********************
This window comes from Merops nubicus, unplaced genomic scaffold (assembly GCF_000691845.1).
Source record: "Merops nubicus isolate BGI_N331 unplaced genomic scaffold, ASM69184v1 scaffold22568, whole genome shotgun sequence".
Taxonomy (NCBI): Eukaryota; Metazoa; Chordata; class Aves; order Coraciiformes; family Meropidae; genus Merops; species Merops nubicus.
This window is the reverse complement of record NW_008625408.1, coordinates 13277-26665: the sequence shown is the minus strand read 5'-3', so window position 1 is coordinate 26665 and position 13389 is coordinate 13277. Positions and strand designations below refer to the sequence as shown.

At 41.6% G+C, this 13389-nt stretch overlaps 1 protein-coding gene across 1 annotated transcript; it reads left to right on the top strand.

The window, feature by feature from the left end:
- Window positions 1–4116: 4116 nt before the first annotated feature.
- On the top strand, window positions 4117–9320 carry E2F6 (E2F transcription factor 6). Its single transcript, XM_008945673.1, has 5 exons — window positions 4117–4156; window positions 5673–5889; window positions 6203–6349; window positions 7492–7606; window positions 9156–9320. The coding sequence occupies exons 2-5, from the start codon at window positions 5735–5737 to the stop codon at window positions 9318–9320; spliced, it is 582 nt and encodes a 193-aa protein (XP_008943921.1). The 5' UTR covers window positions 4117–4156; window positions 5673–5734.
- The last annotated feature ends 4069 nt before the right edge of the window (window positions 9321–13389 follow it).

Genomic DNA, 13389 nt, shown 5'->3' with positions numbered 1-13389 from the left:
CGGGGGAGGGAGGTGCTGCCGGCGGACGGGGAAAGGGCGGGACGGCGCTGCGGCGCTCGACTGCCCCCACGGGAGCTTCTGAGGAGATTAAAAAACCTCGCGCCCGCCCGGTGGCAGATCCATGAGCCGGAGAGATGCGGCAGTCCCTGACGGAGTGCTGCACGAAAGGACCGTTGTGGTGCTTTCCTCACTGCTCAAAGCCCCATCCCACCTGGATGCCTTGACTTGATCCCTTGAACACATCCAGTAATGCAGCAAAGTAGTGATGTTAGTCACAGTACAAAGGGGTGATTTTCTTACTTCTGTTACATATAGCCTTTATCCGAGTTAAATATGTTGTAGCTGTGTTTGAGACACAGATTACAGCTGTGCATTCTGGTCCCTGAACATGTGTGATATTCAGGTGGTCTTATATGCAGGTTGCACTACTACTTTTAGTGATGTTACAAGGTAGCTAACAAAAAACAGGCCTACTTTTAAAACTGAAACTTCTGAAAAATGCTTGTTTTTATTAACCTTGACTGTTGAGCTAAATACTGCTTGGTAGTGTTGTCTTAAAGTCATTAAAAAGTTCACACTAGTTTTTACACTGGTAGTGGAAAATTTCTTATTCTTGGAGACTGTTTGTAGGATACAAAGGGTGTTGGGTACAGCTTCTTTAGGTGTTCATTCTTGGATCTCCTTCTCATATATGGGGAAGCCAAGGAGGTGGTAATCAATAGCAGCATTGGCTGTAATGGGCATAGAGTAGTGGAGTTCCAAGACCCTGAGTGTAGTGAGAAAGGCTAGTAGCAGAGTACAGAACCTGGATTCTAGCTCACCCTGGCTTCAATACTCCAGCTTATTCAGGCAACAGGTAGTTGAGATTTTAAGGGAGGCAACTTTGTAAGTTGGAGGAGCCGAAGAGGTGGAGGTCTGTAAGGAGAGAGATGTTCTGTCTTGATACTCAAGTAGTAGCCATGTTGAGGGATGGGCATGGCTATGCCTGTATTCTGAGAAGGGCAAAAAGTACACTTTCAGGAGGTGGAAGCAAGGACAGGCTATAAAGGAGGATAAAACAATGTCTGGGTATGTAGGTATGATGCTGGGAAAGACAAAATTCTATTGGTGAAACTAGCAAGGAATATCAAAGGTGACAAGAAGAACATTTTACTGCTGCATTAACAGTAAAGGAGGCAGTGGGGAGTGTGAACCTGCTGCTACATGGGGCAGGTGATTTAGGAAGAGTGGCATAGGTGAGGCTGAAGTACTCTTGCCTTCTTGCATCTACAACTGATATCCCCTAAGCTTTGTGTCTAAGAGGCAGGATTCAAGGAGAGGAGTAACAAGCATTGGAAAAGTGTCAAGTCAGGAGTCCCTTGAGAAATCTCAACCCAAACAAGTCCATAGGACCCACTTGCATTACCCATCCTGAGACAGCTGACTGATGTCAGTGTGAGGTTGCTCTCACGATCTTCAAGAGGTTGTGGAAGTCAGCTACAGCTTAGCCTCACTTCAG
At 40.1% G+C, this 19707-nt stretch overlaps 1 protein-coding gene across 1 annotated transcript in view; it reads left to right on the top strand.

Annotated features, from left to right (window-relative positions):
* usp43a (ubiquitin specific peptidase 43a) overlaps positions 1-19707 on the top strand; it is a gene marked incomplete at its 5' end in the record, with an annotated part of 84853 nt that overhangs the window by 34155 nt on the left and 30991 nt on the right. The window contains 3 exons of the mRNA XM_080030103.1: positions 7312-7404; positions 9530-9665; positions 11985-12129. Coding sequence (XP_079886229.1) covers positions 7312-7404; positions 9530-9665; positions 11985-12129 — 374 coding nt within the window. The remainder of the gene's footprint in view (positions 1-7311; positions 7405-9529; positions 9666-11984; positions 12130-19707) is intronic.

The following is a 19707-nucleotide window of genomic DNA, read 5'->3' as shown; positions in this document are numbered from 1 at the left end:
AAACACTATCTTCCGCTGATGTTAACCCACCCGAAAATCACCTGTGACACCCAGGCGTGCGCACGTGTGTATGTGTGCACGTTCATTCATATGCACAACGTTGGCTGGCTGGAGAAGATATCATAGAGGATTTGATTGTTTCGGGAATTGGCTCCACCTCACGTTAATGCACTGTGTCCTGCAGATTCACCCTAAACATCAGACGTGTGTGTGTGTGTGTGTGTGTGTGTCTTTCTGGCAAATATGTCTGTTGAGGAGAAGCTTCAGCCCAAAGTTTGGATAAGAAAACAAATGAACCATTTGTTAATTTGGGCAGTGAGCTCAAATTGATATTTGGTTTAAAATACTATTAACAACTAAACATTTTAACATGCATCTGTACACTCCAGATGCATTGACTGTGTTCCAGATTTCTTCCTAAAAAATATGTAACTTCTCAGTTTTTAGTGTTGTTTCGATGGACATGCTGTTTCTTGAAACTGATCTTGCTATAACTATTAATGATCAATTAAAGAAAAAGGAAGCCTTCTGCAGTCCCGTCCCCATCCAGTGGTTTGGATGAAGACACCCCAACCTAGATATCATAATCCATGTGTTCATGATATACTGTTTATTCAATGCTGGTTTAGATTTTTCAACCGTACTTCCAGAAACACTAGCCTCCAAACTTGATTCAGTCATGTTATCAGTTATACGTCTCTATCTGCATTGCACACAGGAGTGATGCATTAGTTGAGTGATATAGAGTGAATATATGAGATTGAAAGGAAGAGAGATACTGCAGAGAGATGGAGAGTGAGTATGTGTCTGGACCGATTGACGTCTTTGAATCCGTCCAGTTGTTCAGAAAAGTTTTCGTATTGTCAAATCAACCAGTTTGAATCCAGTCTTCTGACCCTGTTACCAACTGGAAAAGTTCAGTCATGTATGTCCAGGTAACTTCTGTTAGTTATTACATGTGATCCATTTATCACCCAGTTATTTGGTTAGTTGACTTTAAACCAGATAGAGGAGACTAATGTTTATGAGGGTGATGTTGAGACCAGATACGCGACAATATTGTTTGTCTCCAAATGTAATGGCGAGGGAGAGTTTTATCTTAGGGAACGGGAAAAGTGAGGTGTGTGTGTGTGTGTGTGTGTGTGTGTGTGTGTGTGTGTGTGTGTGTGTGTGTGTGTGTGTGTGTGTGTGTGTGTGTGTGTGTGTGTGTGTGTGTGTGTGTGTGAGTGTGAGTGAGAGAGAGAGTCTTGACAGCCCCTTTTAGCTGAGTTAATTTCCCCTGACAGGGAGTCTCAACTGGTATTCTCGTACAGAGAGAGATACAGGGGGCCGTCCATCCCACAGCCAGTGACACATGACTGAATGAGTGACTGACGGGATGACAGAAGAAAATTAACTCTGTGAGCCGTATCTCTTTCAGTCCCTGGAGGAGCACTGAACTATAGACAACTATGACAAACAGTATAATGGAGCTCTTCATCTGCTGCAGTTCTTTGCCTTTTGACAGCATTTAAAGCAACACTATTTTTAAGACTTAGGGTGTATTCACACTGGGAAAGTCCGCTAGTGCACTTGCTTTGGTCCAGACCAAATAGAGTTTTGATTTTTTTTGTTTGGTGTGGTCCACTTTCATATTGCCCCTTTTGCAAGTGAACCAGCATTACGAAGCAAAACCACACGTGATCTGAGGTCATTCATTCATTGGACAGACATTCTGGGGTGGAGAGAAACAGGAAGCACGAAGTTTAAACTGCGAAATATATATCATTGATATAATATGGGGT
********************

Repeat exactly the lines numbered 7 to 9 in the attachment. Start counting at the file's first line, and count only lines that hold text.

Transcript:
- Window positions 1–4116: 4116 nt before the first annotated feature.
- On the top strand, window positions 4117–9320 carry E2F6 (E2F transcription factor 6). Its single transcript, XM_008945673.1, has 5 exons — window positions 4117–4156; window positions 5673–5889; window positions 6203–6349; window positions 7492–7606; window positions 9156–9320. The coding sequence occupies exons 2-5, from the start codon at window positions 5735–5737 to the stop codon at window positions 9318–9320; spliced, it is 582 nt and encodes a 193-aa protein (XP_008943921.1). The 5' UTR covers window positions 4117–4156; window positions 5673–5734.
- The last annotated feature ends 4069 nt before the right edge of the window (window positions 9321–13389 follow it).